Photos by Shawn Nowlin
Shawn Nowlin email@example.com
Juneteenth commemorates the emancipation of enslaved people in the United States. First celebrated in Galveston, Texas, on June 19, 1865, approximately three years after President Abraham Lincoln signed the Emancipation Proclamation, the occurrence has been observed nationwide for more than 150 years.
In the African American community, Juneteenth is often referred to as Emancipation Day or Freedom Day. The Smithsonian’s National Museum of African American History and Culture in Washington D.C. has stated that “Juneteenth marks our country’s second Independence Day.”
Several misconceptions about Juneteenth exist such as it’s the country’s oldest celebration of emancipation. The oldest celebration of the end of slavery actually happened in Gallipolis, Ohio, on Sept. 22, 1863. Another Juneteenth misconception is Texas slaves didn’t learn they were freed until 1865. Historians believe that many slave owners hid news of the Emancipation Proclamation for selfish motives.
All throughout Southwest Virginia, Juneteenth celebrations occurred last weekend.
The Christiansburg Institute and Buzz4good hosted a free event honoring the lives and history of African Americans. Floyd CARE (Community Action for Racial Equity) hosted a celebration at Warren G. Lineberry Community Park. The Alleghany Highlands NAACP held a celebration of freedom at Jeter Watson Park. The Lynchburg Juneteenth Coalition held a virtual, live-streamed program from the Academy Center of the Arts, and Appomattox for Equality hosted its second annual Juneteenth event in Courtland Field. Additional events happened in Roanoke, Covington, Roanoke County, Lynchburg and Clifton Forge.
Neighborhood activist and historian Jordan Bell was a co-organizer of the Juneteenth Family Reunion at Eureka Park last Saturday. More than 40 vendors were present to offer cultural merchandise, food and emphasize the significance of the day. In addition to the history lessons, attendees also got an opportunity to participate in various activities and get vaccinated. Several high school cheerleaders paid homage to their ancestors with a powerful dance routine that brought Salem native Ashley Gordon to tears.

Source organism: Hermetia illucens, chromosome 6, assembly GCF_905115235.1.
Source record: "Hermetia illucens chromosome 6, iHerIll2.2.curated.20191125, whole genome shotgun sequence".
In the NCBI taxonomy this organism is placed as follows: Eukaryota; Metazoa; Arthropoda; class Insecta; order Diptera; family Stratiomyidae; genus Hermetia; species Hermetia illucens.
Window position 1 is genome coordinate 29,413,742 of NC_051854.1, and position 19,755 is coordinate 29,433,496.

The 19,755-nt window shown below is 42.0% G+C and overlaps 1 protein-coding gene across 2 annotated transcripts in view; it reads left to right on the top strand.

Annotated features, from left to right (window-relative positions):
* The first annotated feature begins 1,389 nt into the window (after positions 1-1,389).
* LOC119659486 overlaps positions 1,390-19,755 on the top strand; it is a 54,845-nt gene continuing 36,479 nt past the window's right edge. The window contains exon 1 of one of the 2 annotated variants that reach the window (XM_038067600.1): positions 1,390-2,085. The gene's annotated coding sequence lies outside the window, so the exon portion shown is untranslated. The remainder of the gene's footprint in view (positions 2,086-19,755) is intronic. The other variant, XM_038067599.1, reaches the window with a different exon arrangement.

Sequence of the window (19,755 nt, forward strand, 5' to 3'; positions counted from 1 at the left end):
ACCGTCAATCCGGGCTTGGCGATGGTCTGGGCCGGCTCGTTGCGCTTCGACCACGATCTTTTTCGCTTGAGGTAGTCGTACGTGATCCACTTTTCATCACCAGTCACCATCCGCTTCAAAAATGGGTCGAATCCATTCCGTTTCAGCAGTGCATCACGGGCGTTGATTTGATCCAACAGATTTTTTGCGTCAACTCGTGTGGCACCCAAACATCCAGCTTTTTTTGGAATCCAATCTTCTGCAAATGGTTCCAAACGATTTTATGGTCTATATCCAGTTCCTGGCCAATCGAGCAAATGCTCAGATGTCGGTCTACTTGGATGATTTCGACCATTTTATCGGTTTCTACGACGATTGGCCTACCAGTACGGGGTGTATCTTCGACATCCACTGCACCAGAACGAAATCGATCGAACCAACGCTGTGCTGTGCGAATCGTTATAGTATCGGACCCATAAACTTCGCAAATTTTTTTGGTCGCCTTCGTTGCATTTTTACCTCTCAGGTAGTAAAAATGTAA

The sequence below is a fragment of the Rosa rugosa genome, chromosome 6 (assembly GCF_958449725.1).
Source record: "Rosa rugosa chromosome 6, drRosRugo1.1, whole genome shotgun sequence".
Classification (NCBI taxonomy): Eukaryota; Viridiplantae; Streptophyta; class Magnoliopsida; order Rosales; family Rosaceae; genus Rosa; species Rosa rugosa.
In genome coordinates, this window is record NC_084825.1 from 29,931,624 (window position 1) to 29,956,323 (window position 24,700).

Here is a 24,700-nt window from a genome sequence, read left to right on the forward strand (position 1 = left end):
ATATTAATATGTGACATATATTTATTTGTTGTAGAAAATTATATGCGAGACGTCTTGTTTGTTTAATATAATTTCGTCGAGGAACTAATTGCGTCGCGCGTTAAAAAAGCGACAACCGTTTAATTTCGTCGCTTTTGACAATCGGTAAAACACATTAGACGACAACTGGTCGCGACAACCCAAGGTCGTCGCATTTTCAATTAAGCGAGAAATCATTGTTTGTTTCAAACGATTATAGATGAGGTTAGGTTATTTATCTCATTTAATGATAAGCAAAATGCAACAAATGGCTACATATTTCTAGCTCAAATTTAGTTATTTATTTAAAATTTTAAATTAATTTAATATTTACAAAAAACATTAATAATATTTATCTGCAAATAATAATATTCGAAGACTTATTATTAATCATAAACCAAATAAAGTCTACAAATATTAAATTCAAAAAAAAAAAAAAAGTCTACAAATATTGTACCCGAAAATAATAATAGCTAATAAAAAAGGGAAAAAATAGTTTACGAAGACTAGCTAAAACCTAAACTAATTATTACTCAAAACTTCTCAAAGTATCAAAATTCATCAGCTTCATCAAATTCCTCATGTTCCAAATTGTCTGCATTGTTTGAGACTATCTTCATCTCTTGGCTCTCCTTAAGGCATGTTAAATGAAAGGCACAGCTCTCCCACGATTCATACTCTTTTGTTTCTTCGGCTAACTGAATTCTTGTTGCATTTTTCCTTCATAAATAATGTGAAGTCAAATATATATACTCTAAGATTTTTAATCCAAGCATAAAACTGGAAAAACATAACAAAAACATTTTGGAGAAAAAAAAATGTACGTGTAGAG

Virginia Department of Health nurse Cynthia Vineyard-Brown said more than two dozen people were given COVID-19 shots. “We just wanted to make a difference in the community. Many questions were asked, and I was happy to provide answers. Certain people are still hesitant about the vaccine. I explained that they have nothing to worry about,” Vineyard-Brown said.
On June 15, the Senate passed a bill to make Juneteenth the 12th federal holiday under a unanimous consent agreement. The next day, the House of Representatives voted 415-14 in favor of the bill. When President Joe Biden signed the bill into law on June 17, it marked the first new national holiday since Martin Luther King Day was created in 1983.
Speaking on the importance of Juneteenth at the Martin Luther King Jr. statue in downtown Roanoke, Mayor Sherman Lea Sr. said, “People are celebrating, they’re hearing speeches, but I want us to think about that, feel the joy and happiness, but go beyond the speeches and do what you can do.”
Perneller Chubb-Wilson is currently the President of the SCLC Roanoke Chapter. She added, “I’m so happy I don’t know what to do. When the Governor announced Juneteenth was a state holiday and then when the President said it was a national holiday, I fell back and came back again and I said ‘Jesus, it’s long past due.’”
When Ann Johnson, 69, was growing up in Salem, she says she was taught very little about Juneteenth in school. It wasn’t until she started doing her own research that she began to understand its historical significance. The thought of Juneteenth becoming a federal holiday was unfathomable a few years ago, said Johnson.
She continued, “Last week’s Juneteenth community events were meant to challenge, inspire and educate. Seeing so many people of different colors present made my heart smile,” he said. “The only way that we can reach our potential as a community is if we listen to each other and fully embrace our past.”